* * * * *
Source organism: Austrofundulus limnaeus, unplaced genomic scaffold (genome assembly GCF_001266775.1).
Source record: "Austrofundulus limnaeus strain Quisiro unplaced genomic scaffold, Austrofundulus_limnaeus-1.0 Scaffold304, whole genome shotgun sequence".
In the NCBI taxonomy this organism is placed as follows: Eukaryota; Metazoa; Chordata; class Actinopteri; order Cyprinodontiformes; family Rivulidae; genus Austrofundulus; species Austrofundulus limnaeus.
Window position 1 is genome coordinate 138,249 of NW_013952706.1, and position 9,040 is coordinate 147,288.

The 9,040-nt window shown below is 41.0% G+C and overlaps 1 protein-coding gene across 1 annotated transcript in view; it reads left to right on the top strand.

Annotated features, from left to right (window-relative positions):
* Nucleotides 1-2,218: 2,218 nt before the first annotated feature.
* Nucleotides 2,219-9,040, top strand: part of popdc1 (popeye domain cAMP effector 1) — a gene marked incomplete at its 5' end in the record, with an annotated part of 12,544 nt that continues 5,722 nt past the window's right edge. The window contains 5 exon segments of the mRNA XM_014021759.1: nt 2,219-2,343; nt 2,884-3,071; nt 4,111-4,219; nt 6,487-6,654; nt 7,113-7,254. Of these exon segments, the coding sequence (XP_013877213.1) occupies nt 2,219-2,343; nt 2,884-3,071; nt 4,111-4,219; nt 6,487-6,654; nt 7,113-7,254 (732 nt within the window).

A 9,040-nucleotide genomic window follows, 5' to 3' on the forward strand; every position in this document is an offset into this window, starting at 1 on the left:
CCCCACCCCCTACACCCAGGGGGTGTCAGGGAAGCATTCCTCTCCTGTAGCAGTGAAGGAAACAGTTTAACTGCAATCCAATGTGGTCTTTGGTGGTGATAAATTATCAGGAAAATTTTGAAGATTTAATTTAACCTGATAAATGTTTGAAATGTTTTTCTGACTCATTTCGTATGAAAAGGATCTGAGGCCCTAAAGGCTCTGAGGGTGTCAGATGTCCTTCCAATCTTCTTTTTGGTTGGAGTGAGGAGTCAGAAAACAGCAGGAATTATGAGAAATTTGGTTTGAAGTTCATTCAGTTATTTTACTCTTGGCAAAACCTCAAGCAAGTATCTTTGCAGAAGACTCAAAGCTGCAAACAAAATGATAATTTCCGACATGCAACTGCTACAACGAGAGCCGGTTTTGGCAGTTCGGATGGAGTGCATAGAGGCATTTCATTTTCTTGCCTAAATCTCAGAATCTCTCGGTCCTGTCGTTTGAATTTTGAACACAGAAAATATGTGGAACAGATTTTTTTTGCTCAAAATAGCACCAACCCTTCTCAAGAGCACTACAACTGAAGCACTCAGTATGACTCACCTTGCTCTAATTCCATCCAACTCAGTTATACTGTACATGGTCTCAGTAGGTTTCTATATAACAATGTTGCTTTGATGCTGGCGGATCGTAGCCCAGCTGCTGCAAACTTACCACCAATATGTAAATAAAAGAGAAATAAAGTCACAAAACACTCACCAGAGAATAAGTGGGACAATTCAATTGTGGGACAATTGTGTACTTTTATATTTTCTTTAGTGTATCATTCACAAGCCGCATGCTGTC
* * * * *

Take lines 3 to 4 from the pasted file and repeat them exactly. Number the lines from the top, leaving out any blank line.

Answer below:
In the NCBI taxonomy this organism is placed as follows: Eukaryota; Metazoa; Chordata; class Actinopteri; order Cyprinodontiformes; family Rivulidae; genus Austrofundulus; species Austrofundulus limnaeus.
Window position 1 is genome coordinate 138,249 of NW_013952706.1, and position 9,040 is coordinate 147,288.